I was diagnosed with the dystonia blepharospasm decades ago. This article describes my experience with the disorder.
Life With Blepharospasm
The time: more than a quarter-century ago, in the late '80s. I became aware my blink reflex was overactive. Sometimes, my eyes blinked so fast that it was difficult for me to see. This out-of-control blinking was uncomfortable and embarrassing. When I confided in a friend, she said that she monitored the state of my life by how fast my eyes blinked. She assumed the excessive blinking was caused by tension. Since I was dealing with stressful situations at the time, I agreed.
A couple of years passed, and the fast blinking continued, even though my life was relatively calm. What was going on?
What's more, my eyes seemed more than ordinarily sensitive to sunlight. I couldn't leave the house without sunglasses. My eyes clamped tightly shut whenever they were hit with a glare or bright interior light.
Later, the squeezing began. My eyes squeezed tightly shut intermittently, and I was still dealing with the fast blinking. My brain would tell my eyes to open, but the message apparently wasn't relayed to my eyelids. Walking down the hall at work, I bumped into a wall because my eyes were squeezed shut and refused to open. This was getting scary!
Driving on freeways became hazardous because I had to hold one eyelid open with my non-dominant hand while I drove with the other hand. The eyelid I was holding open seemed to be fighting hard to close.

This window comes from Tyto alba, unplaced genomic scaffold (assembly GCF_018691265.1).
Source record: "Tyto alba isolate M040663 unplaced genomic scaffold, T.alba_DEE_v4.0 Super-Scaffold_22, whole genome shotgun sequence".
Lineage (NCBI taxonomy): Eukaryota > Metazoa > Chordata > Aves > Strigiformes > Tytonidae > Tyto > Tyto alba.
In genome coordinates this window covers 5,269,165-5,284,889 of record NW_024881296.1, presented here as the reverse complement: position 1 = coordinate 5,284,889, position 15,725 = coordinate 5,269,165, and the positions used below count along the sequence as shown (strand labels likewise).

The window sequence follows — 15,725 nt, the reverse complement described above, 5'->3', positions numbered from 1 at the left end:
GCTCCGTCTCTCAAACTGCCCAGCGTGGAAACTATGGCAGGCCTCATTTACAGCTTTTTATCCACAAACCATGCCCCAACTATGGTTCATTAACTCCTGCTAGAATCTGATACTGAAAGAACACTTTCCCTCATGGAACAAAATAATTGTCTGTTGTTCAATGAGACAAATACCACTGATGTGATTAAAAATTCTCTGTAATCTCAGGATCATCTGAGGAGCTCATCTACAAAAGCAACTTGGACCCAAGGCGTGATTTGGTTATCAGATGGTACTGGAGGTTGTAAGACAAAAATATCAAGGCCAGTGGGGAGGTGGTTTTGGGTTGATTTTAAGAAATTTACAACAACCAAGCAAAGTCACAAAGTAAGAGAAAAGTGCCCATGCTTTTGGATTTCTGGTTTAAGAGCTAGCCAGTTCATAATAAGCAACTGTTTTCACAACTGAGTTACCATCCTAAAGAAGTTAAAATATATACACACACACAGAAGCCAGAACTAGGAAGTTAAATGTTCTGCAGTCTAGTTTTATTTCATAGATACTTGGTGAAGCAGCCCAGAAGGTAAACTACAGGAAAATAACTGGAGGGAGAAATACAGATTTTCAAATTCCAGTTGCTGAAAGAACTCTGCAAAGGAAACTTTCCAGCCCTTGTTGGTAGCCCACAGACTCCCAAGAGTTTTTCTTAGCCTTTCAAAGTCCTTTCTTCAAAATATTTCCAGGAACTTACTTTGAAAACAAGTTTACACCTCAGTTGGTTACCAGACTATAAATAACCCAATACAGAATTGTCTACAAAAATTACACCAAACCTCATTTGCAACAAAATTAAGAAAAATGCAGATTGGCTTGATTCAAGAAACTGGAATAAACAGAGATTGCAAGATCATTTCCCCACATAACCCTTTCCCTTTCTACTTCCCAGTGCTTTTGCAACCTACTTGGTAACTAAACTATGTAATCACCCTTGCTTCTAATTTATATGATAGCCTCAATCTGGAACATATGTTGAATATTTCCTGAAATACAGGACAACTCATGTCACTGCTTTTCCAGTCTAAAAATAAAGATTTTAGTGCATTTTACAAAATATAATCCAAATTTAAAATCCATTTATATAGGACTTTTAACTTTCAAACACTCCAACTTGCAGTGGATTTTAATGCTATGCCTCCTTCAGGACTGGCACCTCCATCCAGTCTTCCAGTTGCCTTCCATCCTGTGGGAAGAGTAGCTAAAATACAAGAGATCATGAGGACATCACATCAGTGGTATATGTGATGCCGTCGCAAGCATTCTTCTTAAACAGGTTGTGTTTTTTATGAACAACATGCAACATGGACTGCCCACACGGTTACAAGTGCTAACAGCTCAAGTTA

It became difficult to read a book or watch a movie because focusing on the page or screen seemed to make the squeezing worse. I noticed that while I was looking at a person who was talking to me, my eyes went berserk, blinking and squeezing, but when I replied, my eyes stayed open. Once I stopped talking, though, the involuntary twitches started again. My occupation required me to talk to people all day. Might this affect my job?
I felt as if I was going crazy and made an appointment with my doctor. He was mystified by my symptoms and thought they could be caused by stress. He prescribed the benzodiazepine drug Xanax and referred me to a biofeedback lab for treatment that might help me relax.
The fast-acting Xanax helped, but the biofeedback didn’t. At this point in time, I hadn’t learned of all the problems associated with the use of benzos, particularly Xanax, so I kept getting the prescription refilled. When I returned for my next appointment, my doctor told me he had been playing detective. He discussed my symptoms with a neurology colleague, and the neurologist suggested the problem might be a movement disorder known as blepharospasm.